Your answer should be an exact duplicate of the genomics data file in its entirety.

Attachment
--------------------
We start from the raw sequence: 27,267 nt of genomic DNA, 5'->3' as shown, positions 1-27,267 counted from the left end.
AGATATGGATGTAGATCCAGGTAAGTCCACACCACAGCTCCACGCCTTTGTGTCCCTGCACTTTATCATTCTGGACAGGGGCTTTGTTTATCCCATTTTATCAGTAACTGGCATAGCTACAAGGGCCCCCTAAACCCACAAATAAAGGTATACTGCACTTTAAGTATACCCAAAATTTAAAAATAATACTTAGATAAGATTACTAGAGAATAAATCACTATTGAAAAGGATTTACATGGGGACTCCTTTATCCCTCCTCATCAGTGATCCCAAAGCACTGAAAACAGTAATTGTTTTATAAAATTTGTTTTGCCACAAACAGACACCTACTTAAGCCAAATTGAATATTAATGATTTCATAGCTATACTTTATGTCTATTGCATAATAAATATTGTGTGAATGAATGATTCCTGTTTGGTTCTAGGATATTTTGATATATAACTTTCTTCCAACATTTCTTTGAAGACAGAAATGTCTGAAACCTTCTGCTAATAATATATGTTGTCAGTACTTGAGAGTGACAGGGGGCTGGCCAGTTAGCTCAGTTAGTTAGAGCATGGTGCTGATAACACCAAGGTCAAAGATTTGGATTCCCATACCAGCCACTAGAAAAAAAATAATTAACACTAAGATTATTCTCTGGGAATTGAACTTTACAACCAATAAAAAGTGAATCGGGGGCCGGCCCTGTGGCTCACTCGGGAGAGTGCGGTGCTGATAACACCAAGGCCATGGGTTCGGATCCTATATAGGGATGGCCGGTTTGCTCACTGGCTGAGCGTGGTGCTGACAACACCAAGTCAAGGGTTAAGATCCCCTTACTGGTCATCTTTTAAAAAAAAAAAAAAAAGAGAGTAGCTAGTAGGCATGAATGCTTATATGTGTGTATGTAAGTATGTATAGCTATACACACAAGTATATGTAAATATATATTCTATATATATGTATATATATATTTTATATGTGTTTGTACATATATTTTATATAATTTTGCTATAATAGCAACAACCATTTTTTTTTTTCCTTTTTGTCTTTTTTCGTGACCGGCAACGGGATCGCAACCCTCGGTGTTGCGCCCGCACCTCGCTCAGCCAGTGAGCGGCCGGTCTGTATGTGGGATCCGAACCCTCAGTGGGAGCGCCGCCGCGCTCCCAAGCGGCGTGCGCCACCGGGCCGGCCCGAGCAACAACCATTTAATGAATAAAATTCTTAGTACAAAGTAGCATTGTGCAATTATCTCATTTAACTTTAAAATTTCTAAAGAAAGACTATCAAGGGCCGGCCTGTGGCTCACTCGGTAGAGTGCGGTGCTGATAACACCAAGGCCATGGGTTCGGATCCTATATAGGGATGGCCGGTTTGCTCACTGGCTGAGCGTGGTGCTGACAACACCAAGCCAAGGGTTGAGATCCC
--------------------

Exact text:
We start from the raw sequence: 27,267 nt of genomic DNA, 5'->3' as shown, positions 1-27,267 counted from the left end.
AGATATGGATGTAGATCCAGGTAAGTCCACACCACAGCTCCACGCCTTTGTGTCCCTGCACTTTATCATTCTGGACAGGGGCTTTGTTTATCCCATTTTATCAGTAACTGGCATAGCTACAAGGGCCCCCTAAACCCACAAATAAAGGTATACTGCACTTTAAGTATACCCAAAATTTAAAAATAATACTTAGATAAGATTACTAGAGAATAAATCACTATTGAAAAGGATTTACATGGGGACTCCTTTATCCCTCCTCATCAGTGATCCCAAAGCACTGAAAACAGTAATTGTTTTATAAAATTTGTTTTGCCACAAACAGACACCTACTTAAGCCAAATTGAATATTAATGATTTCATAGCTATACTTTATGTCTATTGCATAATAAATATTGTGTGAATGAATGATTCCTGTTTGGTTCTAGGATATTTTGATATATAACTTTCTTCCAACATTTCTTTGAAGACAGAAATGTCTGAAACCTTCTGCTAATAATATATGTTGTCAGTACTTGAGAGTGACAGGGGGCTGGCCAGTTAGCTCAGTTAGTTAGAGCATGGTGCTGATAACACCAAGGTCAAAGATTTGGATTCCCATACCAGCCACTAGAAAAAAAATAATTAACACTAAGATTATTCTCTGGGAATTGAACTTTACAACCAATAAAAAGTGAATCGGGGGCCGGCCCTGTGGCTCACTCGGGAGAGTGCGGTGCTGATAACACCAAGGCCATGGGTTCGGATCCTATATAGGGATGGCCGGTTTGCTCACTGGCTGAGCGTGGTGCTGACAACACCAAGTCAAGGGTTAAGATCCCCTTACTGGTCATCTTTTAAAAAAAAAAAAAAAAGAGAGTAGCTAGTAGGCATGAATGCTTATATGTGTGTATGTAAGTATGTATAGCTATACACACAAGTATATGTAAATATATATTCTATATATATGTATATATATATTTTATATGTGTTTGTACATATATTTTATATAATTTTGCTATAATAGCAACAACCATTTTTTTTTTTCCTTTTTGTCTTTTTTCGTGACCGGCAACGGGATCGCAACCCTCGGTGTTGCGCCCGCACCTCGCTCAGCCAGTGAGCGGCCGGTCTGTATGTGGGATCCGAACCCTCAGTGGGAGCGCCGCCGCGCTCCCAAGCGGCGTGCGCCACCGGGCCGGCCCGAGCAACAACCATTTAATGAATAAAATTCTTAGTACAAAGTAGCATTGTGCAATTATCTCATTTAACTTTAAAATTTCTAAAGAAAGACTATCAAGGGCCGGCCTGTGGCTCACTCGGTAGAGTGCGGTGCTGATAACACCAAGGCCATGGGTTCGGATCCTATATAGGGATGGCCGGTTTGCTCACTGGCTGAGCGTGGTGCTGACAACACCAAGCCAAGGGTTGAGATCCC